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Featured

Mythology, Performativity, and Moral Panic: The Case of Norwegian Black Metal

By Lucy Weir The legacy of the Satanic panic is etched upon the histories of popular and underground cultures alike. Decades after lurid accounts of ritualised abuse, violence and murder were resoundingly discredited, concern for the safeguarding of children and young people still readily slips into histrionic indictments of malevolent forces at work, encompassing such […]

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Fiction

Fiction: The Nightclub

By Craig Potter The student mingles. At the culmination of each uncomfortable silence, he steps away before greedily edging forwards to drink from another centre of worldly energy. ‘Which hall are you in?’ ‘What are you studying?’ ‘Where did you come from?’ Closed conversation propels him onward. He expects more. All expect more. They came […]

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Featured

Warning! the Times We Knew Were Coming Are Here

Brexit and Trump have made clear that we are in the beginning of a battle that is about life itself.

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Event Reports

Intersectionality in the Archive: Power Structures, ‘Absences’ and Partiality in Archival Research

By Hannah Martin The first week in April 2019 saw over 9,000 geographers and social scientists arrive in Washington D.C. for the Annual Meeting of the American Association of Geographers (AAG). Due to the generous support of the Sociological Review Foundation, I was able to attend and present a paper at this internationally renowned conference. […]

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Reviews

Book Review: Bourdieu: A Critical Introduction by Tony Schirato with Mary Roberts

Review by Andrea Lizama Bourdieu: A critical introduction by Tony Schirato with Mary Roberts was published by Allen & Unwin in April 2018. Tony Schirato was formerly Professor & HOD of Communication at the University of Macau. He researches and writes in the areas of critical theory, gender, cultural politics, and sport. He is currently writing a […]

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The Future of Class Sociology Also Lies in the Past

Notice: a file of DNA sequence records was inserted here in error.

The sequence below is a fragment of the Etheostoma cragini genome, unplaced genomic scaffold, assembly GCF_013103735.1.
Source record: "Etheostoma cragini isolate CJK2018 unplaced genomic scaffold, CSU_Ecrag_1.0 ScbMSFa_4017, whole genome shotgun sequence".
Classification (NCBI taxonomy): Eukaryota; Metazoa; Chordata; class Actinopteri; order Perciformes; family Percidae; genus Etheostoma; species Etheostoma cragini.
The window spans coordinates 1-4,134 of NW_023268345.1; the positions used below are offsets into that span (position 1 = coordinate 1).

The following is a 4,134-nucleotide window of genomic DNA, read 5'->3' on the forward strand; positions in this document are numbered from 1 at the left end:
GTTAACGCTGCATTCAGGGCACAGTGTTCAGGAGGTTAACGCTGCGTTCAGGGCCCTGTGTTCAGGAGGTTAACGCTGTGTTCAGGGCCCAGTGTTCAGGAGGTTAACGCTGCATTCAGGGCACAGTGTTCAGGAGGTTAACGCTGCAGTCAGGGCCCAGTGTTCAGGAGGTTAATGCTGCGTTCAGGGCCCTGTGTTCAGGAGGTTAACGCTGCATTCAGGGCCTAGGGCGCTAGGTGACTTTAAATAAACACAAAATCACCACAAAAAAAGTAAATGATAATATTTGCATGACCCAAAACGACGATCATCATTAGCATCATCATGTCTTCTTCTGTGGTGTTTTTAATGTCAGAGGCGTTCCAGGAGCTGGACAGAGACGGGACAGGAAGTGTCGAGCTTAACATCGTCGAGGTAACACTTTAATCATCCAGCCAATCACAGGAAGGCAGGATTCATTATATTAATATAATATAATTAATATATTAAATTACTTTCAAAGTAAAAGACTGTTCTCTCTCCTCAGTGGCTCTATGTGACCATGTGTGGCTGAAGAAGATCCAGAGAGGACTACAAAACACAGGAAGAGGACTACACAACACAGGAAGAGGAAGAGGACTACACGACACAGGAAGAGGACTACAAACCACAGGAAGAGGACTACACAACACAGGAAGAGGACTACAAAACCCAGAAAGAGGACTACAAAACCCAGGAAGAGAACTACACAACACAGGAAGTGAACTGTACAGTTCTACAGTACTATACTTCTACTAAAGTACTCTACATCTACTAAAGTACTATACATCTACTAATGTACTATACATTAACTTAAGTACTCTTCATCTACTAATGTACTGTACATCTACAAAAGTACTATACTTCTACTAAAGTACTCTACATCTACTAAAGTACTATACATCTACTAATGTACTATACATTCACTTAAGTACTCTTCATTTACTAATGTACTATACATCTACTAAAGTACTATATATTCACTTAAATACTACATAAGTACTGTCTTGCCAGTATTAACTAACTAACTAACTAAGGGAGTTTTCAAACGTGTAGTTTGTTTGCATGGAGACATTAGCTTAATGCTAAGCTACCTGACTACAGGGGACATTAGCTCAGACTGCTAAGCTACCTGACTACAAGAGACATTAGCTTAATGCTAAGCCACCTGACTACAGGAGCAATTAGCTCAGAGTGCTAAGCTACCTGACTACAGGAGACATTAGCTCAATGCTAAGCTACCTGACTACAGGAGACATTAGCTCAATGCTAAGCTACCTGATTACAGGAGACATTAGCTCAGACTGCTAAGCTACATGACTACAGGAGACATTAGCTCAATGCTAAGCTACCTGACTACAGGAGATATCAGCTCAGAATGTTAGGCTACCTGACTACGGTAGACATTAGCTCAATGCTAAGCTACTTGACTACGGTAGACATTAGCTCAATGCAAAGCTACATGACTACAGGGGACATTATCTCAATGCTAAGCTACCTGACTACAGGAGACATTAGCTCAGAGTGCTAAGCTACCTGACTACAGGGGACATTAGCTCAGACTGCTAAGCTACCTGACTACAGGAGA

By Kobe De Keere “Middle-class mafia, more like it” exclaims Irie when she finds out that two middle class women, one is her Cambridge educated surrogate mother and the other a medical doctor, secretly make a psychological diagnoses of her friend without actually consulting either of them. Irie is a character out of the brilliantly […]

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Events

Thinking on the Move: The Possibilities and Problems of Walking Sociologically

The Sociological Review is delighted to bring you a 2-day walking conference organised by Emma Jackson, Mark Carrigan and Les Back.

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Featured Paper: Re-describing Islamophobia in a Language of Anti-racism

Our Featured Paper section celebrates an excellent paper from the journal by hosting a blog post from the authors, alongside responses.

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Islamophobia as a Form of Racism: A Response

A response to our featured paper: Re-describing Islamophobia in a language of anti-racism

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Events

After Progress: Modernity in Ruins (Seminar 1)

This symposium is the first of the After Progress symposium series. Together with fours guest speakers, we will begin to explore collectively how to understand our present as populated by the ruins of the modern idea of progress, and we’ll explore key questions concerning how we might cultivate plural arts of living and flourishing in the ruins.

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Podcasts

Bauman and Contemporary Sociology – an interview with Ali Rattansi

Bauman and contemporary sociology – Mark Carrigan interviews Ali Rattansi about his book, ‘Bauman and contemporary sociology: a critical analysis’.

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Event Reports

Gendering Resistance: Multiple Faces of Kurdish Women’s Resistance

By Nisa Göksel On March 14-17, thanks to the support of Sociological Review, I had the opportunity to attend the annual conference of the Eastern Sociological Society at the Boston Park Plaza in Boston, U.S. The conference’s main theme was “Facts and Fictions: Narratives of Inequality and Difference.” There were more than 300 panels and […]

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Videocasts

Why are conductors usually middle-class men? Questioning authority in classical music

By Anna Bull In my early 20s, after training for 15 years as a classical musician, suddenly I came to a point where I could no longer work under conductors. Something in me had grown increasingly uncomfortable with this mode of human – and gendered – interaction. Years later, carrying out my PhD research into […]

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Self-Harm

The Need to ‘Do Something’

By Akiko Hart And here we are: yet again, the need to ‘do something’, anything, about social media and self-harm. The latest furore, borne of the tragic suicide of Molly Russell, is part of a longer tirade against social media and against self-harm, by people who don’t understand either and would take them away from […]

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